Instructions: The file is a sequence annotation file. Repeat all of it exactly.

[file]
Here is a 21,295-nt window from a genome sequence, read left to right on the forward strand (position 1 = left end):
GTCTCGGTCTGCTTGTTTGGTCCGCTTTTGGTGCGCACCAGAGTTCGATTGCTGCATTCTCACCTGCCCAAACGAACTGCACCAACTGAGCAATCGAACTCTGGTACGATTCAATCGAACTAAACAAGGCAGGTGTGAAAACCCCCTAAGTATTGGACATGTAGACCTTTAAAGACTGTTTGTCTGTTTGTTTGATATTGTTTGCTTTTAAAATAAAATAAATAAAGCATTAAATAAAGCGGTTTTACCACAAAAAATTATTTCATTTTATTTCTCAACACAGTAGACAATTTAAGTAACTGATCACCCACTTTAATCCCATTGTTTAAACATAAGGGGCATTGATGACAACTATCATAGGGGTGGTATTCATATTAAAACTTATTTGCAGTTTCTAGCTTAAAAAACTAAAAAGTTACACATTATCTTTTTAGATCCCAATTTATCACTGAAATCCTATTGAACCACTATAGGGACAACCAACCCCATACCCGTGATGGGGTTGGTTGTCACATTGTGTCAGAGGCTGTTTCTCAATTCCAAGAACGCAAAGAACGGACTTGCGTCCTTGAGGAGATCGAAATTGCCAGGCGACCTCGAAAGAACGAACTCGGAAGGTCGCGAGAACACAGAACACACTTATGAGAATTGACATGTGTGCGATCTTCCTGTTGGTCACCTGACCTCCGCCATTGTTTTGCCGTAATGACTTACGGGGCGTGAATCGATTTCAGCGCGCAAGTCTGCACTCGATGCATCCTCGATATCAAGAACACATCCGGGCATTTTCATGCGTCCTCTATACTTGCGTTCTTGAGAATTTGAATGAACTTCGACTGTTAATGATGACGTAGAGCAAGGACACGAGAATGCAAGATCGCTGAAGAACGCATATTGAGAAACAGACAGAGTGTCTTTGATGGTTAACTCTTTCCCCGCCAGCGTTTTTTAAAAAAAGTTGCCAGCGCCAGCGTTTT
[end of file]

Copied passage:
Here is a 21,295-nt window from a genome sequence, read left to right on the forward strand (position 1 = left end):
GTCTCGGTCTGCTTGTTTGGTCCGCTTTTGGTGCGCACCAGAGTTCGATTGCTGCATTCTCACCTGCCCAAACGAACTGCACCAACTGAGCAATCGAACTCTGGTACGATTCAATCGAACTAAACAAGGCAGGTGTGAAAACCCCCTAAGTATTGGACATGTAGACCTTTAAAGACTGTTTGTCTGTTTGTTTGATATTGTTTGCTTTTAAAATAAAATAAATAAAGCATTAAATAAAGCGGTTTTACCACAAAAAATTATTTCATTTTATTTCTCAACACAGTAGACAATTTAAGTAACTGATCACCCACTTTAATCCCATTGTTTAAACATAAGGGGCATTGATGACAACTATCATAGGGGTGGTATTCATATTAAAACTTATTTGCAGTTTCTAGCTTAAAAAACTAAAAAGTTACACATTATCTTTTTAGATCCCAATTTATCACTGAAATCCTATTGAACCACTATAGGGACAACCAACCCCATACCCGTGATGGGGTTGGTTGTCACATTGTGTCAGAGGCTGTTTCTCAATTCCAAGAACGCAAAGAACGGACTTGCGTCCTTGAGGAGATCGAAATTGCCAGGCGACCTCGAAAGAACGAACTCGGAAGGTCGCGAGAACACAGAACACACTTATGAGAATTGACATGTGTGCGATCTTCCTGTTGGTCACCTGACCTCCGCCATTGTTTTGCCGTAATGACTTACGGGGCGTGAATCGATTTCAGCGCGCAAGTCTGCACTCGATGCATCCTCGATATCAAGAACACATCCGGGCATTTTCATGCGTCCTCTATACTTGCGTTCTTGAGAATTTGAATGAACTTCGACTGTTAATGATGACGTAGAGCAAGGACACGAGAATGCAAGATCGCTGAAGAACGCATATTGAGAAACAGACAGAGTGTCTTTGATGGTTAACTCTTTCCCCGCCAGCGTTTTTTAAAAAAAGTTGCCAGCGCCAGCGTTTT